Why I use Spruce as my phone service for my lactation practice

Hi I got your number from our hospital, we just had a baby on Tuesday and I don’t have enough milk, we are supplementing with formula. Can you come to my house today?
Desperate New Parent, 2:39am

If you’re a lactation consultant, you’ve totally gotten this text.

How about this one?

Hi Annie, I thought things were going really well since our visit but now she’s started biting me again. What should I do?
Current client, sent at 9pm

The tyranny of text messaging

I’m old enough to remember when you didn’t call anyone after 9pm unless someone was heading to the hospital. And when my husband started texting me because he got a smartphone, I used to find it super annoying because I only had the keypad and writing replies took a hundred years.

That feels like ancient history to me. Now, texting has replaced phone and even email, especially among new parents and even more especially among millennials.

Along with this technology has come a breakdown in communication etiquette. It used to be that we all had a hold to a community standard for when it was OK to make a phone call. You didn’t call someone late at night because you didn’t want to be woken up by the loud noise of your own phone ringing unless it was an actual emergency. Or you had made prior plans to call your best friend at 11:01 as soon as the long distance rates went down.

Now, however, the expectation has shifted from community standard to personal responsibility. Don’t want to be woken up by a phone call or text or breaking news from Yahoo news or an alert from your calendar? Put your phone on silent, or activate Do Not Disturb, or turn the dang thing off. Because we have control over how we receive notifications, the tide has shifted and it’s now become generally acceptable that you can send texts at any hour of the day or night. If the recipient didn’t want to be woken up, they should’ve turned their phone off.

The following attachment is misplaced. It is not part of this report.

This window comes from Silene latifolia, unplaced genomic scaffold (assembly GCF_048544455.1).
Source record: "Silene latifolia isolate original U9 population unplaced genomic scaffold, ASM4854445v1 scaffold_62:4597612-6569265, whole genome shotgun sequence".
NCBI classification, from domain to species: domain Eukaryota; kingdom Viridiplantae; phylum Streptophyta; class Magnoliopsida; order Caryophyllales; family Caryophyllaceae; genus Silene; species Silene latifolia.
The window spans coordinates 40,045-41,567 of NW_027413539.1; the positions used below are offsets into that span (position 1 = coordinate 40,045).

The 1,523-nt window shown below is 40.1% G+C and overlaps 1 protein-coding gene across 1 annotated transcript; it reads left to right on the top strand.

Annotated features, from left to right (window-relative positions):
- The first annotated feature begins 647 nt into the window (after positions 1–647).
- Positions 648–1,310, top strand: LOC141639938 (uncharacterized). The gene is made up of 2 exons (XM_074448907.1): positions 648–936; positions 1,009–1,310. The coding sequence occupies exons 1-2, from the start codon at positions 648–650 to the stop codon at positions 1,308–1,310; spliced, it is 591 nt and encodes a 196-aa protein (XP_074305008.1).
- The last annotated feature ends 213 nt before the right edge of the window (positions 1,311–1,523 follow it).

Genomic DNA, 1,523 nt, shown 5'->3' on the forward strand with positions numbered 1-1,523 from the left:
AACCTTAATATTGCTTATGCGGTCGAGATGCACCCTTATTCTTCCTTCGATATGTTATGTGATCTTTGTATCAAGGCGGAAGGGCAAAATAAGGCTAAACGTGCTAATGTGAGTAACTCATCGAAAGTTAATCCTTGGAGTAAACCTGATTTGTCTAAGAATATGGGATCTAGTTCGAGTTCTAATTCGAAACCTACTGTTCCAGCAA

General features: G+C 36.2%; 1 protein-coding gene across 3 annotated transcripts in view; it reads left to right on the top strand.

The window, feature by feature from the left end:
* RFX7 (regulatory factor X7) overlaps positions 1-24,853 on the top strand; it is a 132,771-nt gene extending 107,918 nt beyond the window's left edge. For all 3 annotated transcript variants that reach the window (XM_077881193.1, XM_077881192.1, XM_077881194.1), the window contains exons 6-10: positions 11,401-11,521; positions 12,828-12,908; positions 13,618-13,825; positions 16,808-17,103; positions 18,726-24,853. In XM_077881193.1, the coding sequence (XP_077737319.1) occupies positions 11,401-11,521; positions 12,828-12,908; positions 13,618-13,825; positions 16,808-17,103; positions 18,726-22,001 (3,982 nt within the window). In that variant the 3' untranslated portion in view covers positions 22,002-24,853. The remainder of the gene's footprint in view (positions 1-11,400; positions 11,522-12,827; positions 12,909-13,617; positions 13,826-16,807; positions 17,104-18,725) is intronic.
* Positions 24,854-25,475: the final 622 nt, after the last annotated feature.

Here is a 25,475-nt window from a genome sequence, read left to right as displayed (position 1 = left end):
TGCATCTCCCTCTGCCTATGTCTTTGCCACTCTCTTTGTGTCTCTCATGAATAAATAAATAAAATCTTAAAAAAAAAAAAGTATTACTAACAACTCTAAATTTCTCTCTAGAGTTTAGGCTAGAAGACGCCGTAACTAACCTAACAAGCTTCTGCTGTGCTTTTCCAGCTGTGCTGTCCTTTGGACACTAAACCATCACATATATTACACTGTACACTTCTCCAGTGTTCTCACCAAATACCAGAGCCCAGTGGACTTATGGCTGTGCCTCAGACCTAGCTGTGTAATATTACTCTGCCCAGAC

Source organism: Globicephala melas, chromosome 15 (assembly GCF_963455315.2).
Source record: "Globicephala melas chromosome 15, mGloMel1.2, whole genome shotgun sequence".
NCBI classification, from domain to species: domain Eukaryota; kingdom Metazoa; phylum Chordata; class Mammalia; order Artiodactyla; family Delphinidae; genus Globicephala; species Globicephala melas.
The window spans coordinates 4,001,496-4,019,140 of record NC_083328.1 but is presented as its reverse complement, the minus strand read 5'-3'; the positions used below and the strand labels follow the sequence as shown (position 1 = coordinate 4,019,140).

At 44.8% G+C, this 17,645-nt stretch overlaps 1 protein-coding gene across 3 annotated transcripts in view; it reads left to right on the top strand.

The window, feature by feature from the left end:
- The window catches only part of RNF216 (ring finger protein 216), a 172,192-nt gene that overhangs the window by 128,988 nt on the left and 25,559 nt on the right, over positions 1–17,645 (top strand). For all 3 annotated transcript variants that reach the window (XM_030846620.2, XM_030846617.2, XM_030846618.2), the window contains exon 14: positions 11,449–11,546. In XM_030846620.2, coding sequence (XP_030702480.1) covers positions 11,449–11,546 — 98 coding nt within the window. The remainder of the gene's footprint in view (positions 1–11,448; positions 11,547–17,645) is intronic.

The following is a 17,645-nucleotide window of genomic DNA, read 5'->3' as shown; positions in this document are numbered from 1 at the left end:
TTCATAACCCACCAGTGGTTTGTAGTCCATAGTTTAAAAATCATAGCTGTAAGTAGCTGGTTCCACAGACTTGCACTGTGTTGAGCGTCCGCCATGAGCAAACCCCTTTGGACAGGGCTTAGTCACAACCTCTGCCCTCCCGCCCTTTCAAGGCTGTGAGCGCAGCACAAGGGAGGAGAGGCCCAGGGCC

(By the way, you might want to reconsider sleeping with your phone.)

Setting limits with a second line

You could, theoretically, run all of your communications, personal and business, through one phone number. If you’re just starting out and have a low volume of clients, you may not yet see why this can be a problem. Once you start carrying a larger client load, you’ll feel a lot more organized if you have a second business line.

The simplest way to do this is to get a second phone with its own cell phone carrier plan, that you can turn off after hours. This is truly best practices but can be an expensive option.

With a smartphone, you have access to services that use VoIP technology. That stands for Voice over Internet Protocol, meaning communications do not travel over the traditional telecom network, but rather travel over the internet.

VoIP is often a much less expensive option than a traditional phone service plan, and many of these services can be accessed by an app on your phone. This enables you to distinguish between personal and business communications quickly and easily, because they are being handled by different apps on your phone.

You can also set your business phone to go straight to voicemail, a workflow hack I strongly recommend. That way, if your phone actually rings, it’s either a personal call or one of those SCAM LIKELY calls I get seven times a day despite being on the Do Not Call list.

Once you have yourself organized, you can document all of your boundaries and decisions in your Policies and Procedures manual.

Privacy concerns with client communications